Legacy of Qaddafi's 'Organized Chaos' Keeps Libya Back

This past two weeks, North Africa has been in an uproar. In Egypt, two million citizens demand that their democratically elected government step down. In Libya, Parliament passes a law prohibiting officials who served under Qaddafi from holding senior offices. If the law passes legal challenges, it will mean that the president, prime minister, much of Parliament, and most of the diplomatic corps, judges, and prosecutors will have to go.

Many in the West are quick to leap upon turmoil in Egypt and Libya as proof that Arabs, or Muslims, or North Africans aren’t ready for democracy. (Never mind that democracy began much closer to Tripoli than to London, and that Libyans probably have nearly as much genetic relationship with the ancient Greeks as today’s Greeks do.)

I’d be the first to admit that there are elements of Middle Eastern and even specifically Muslim culture that are hostile to the habits of mind necessary for democracy. The insularity of cultures that place the seclusion of women above most other values, the lack of critical thinking in cultures that view religious training as a matter of little besides rote memorization of prayers, the lack of will power that seems to accompany the notion that whatever happens is God’s will—all of these are detrimental to society, period.

But there’s something else at work, and acknowledging it means supporting interventions in dictatorships. It’s what a Libyan friend of mine calls the “organized chaos” of Qaddafi’s Libya. What she means is the way there was never just one government office or military unit charged with a certain task—there were a handful.  (This was because Qaddafi distrusted everyone, and broke up power centers into competing fiefdoms.)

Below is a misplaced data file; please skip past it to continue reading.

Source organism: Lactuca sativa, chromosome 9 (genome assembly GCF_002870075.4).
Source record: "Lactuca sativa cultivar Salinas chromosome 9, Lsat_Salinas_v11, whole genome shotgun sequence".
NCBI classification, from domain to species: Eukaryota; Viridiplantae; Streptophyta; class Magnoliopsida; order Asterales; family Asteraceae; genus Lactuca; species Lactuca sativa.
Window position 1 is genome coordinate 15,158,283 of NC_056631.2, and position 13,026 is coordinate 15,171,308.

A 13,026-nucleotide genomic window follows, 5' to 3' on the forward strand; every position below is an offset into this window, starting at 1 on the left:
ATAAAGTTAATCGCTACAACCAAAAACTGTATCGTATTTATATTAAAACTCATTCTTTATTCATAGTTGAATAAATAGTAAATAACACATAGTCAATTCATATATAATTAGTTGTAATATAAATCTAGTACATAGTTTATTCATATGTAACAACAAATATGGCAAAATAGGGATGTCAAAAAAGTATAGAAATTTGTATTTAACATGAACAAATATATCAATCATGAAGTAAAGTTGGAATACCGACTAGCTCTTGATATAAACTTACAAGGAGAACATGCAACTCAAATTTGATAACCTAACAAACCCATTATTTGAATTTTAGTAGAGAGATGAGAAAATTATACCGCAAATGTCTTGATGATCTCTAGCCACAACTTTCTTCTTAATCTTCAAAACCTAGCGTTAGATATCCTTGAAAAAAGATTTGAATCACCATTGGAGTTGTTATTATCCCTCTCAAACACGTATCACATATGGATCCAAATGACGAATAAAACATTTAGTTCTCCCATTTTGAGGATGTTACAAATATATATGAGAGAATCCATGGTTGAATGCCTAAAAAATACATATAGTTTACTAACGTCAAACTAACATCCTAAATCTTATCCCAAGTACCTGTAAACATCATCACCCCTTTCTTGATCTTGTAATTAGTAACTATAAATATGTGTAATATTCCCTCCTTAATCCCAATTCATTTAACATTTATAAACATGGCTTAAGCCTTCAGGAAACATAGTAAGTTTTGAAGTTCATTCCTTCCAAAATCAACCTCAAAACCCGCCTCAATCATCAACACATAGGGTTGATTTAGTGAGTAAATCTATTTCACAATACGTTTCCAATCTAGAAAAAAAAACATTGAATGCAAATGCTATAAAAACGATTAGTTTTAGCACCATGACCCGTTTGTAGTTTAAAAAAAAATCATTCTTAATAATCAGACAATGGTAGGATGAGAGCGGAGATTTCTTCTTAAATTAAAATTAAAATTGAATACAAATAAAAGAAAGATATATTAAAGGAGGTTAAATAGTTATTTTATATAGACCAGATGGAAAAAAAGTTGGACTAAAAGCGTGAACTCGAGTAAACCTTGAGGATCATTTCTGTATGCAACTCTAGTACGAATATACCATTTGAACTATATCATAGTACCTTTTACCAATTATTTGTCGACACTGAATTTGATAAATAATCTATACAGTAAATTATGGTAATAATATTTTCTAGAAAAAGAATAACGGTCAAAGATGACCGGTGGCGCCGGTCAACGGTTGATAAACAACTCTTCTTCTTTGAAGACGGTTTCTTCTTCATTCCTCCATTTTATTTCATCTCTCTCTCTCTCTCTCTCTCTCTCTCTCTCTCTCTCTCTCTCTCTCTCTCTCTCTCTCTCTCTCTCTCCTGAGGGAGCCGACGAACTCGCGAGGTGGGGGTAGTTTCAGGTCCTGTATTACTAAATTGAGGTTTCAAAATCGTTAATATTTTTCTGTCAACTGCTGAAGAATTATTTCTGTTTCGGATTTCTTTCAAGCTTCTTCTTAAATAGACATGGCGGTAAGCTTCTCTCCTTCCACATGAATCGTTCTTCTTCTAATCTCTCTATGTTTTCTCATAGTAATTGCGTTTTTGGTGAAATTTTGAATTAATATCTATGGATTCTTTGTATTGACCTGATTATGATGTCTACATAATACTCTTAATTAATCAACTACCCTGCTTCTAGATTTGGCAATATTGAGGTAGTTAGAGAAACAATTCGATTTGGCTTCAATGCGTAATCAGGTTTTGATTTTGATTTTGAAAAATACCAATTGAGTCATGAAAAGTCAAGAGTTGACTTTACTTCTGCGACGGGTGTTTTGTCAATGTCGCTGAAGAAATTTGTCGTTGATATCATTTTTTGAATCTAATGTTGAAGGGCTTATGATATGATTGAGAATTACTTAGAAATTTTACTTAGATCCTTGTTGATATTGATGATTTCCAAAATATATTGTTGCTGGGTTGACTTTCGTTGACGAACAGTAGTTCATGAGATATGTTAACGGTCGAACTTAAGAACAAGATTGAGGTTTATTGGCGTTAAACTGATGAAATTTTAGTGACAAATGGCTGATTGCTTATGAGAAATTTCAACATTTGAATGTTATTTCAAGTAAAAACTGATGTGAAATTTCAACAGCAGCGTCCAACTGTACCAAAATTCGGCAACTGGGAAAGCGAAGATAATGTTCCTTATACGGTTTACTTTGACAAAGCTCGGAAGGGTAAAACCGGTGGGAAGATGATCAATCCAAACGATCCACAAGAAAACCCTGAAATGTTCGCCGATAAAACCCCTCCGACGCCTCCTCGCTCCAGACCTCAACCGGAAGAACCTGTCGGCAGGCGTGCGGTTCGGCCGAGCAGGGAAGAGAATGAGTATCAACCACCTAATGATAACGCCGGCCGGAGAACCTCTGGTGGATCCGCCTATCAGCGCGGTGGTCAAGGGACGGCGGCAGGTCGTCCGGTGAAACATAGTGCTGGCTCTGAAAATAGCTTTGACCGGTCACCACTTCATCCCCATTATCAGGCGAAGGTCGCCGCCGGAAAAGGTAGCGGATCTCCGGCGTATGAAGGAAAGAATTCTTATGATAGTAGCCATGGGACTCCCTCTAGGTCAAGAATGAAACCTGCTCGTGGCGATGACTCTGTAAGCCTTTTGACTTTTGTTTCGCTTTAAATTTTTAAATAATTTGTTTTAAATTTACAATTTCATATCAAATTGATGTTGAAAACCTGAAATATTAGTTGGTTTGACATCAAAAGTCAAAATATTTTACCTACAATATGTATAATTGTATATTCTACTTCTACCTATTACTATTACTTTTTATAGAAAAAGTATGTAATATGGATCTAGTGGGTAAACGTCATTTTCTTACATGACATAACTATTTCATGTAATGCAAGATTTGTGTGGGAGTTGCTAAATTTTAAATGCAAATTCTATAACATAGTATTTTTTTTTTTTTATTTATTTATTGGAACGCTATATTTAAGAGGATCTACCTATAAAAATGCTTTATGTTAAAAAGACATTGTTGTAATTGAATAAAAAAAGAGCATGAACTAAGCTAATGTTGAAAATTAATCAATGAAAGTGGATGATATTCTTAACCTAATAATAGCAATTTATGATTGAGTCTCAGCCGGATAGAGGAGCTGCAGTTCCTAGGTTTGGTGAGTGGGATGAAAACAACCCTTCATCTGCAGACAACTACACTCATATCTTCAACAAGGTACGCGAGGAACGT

For example, several official bodies handled housing contracts. You tried to get a contract with the one you might have an “in” with. The Army? It existed and at least on paper followed best practices and had a chain of command, but Qaddafi’s sons and other palace favorites commanded militias that were better equipped and allowed to violate the laws of war. There was never a clear policy in many areas of life. Rules would change capriciously. Everything from the school curriculum to dates of holidays to business requirements could shift from month to month.

The result of 42 years of this culture is a citizenry used to capricious behavior and apt to engage in it. If this is how your rulers behave, then when the people rule, they behave the same way. Nothing is final in Libya—or Egypt—not even the results of the very free and fair elections they fought to institute.

It’s likely that Libya’s deep conservatism kept its social fabric intact despite Qaddafi’s “organized chaos”—and that probably won’t change. Egypt is more at risk, but it is still a functioning society. What both countries need from us isn’t gloating at the “inability of Muslims to form a democracy,” but tolerance of their emergence from a netherworld of irrationality. Libyans are well aware of their own flaws—and with some luck, they will do something about them. The law just passed, ironically, could both rid Libya of those who facilitated “organized chaos” and at the same time encourage more of it. But these are the contradictions of societies that emerge from dictatorship. They don’t have anything to do with Islam, or with ethnicity.


Photo Credit: Magharebia

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